Microsoft takes just 7 hours to patch colossal Office 365 vulnerability that exposed companies' data
Companies are often criticized for the length of time it takes them to patch security problems found in software. But this week Microsoft exceled itself, taking just 7 hours to patch a serious security hole in Office 365 that made it possible to gain unrestricted access to businesses' cloud accounts.
A problem with the SAML authentication system meant that it was possible to gain access to just about any Office 365 account, including accessing connected services like Outlook, OneDrive and Skype for Business. More than this, the exploit allowed an attacker to infiltrate companies and organizations such as Verizon, Georgia State University and British Airways who use Office 365. The researchers who unearthed the issue have praised Microsoft for dealing with it so quickly.
Yiannis Kakavas and Klemen Bratec came across the problem back in December 2015, but did not report it to Microsoft until 5 January while they conducted further research. The very same day, the pair say, "Microsoft acknowledges the issue, mitigates it and rolls out an update in 7 hours (!!)".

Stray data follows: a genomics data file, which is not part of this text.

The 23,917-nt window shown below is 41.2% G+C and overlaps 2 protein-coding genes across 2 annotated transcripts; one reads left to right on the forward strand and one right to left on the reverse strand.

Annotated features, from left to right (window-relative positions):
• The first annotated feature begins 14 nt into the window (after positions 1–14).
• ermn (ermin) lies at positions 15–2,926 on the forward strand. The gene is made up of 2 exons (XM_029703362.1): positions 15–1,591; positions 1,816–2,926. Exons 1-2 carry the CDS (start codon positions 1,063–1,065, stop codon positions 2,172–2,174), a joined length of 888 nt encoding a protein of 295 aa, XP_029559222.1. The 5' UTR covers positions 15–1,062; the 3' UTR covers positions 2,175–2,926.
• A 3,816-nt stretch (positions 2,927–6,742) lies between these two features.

Writing on his blog, Kakavas said:
A vulnerability in Microsoft Office 365 SAML Service Provider implementation allowed for cross domain authentication bypass affecting all federated domains. An attacker exploiting this vulnerability could gain unrestricted access to a victim's Office 365 account, including access to their email, files stored in OneDrive etc.
This vulnerability was jointly discovered by Klemen Bratec from Šola prihodnosti Maribor, and Ioannis Kakavas fromGreek Research and Technology Network and this blog post is cross-posted here and on Klemen's blog.
Microsoft fixed the vulnerability within 7 hours of our report and handled the disclosure process admirably.
Microsoft acknowledged the discovery as part of its bounty hunt program and also offered a reward.
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